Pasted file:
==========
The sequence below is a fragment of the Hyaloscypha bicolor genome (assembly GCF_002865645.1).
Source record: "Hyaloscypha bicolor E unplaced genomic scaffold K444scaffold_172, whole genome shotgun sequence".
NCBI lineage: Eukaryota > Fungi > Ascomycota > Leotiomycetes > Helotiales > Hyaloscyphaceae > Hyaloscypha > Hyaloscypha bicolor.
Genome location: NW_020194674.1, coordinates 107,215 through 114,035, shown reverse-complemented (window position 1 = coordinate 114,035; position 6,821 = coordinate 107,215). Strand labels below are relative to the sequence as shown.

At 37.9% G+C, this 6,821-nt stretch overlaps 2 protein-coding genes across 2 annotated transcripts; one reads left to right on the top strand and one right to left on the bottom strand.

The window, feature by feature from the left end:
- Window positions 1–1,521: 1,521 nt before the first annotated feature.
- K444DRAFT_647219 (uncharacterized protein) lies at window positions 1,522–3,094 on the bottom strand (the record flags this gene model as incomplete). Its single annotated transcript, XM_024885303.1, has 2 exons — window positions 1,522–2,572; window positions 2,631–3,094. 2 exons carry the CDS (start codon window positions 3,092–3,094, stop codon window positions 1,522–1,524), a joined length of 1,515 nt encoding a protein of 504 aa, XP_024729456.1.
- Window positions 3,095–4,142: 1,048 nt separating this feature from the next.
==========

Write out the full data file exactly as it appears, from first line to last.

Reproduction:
The sequence below is a fragment of the Hyaloscypha bicolor genome (assembly GCF_002865645.1).
Source record: "Hyaloscypha bicolor E unplaced genomic scaffold K444scaffold_172, whole genome shotgun sequence".
NCBI lineage: Eukaryota > Fungi > Ascomycota > Leotiomycetes > Helotiales > Hyaloscyphaceae > Hyaloscypha > Hyaloscypha bicolor.
Genome location: NW_020194674.1, coordinates 107,215 through 114,035, shown reverse-complemented (window position 1 = coordinate 114,035; position 6,821 = coordinate 107,215). Strand labels below are relative to the sequence as shown.

At 37.9% G+C, this 6,821-nt stretch overlaps 2 protein-coding genes across 2 annotated transcripts; one reads left to right on the top strand and one right to left on the bottom strand.

The window, feature by feature from the left end:
- Window positions 1–1,521: 1,521 nt before the first annotated feature.
- K444DRAFT_647219 (uncharacterized protein) lies at window positions 1,522–3,094 on the bottom strand (the record flags this gene model as incomplete). Its single annotated transcript, XM_024885303.1, has 2 exons — window positions 1,522–2,572; window positions 2,631–3,094. 2 exons carry the CDS (start codon window positions 3,092–3,094, stop codon window positions 1,522–1,524), a joined length of 1,515 nt encoding a protein of 504 aa, XP_024729456.1.
- Window positions 3,095–4,142: 1,048 nt separating this feature from the next.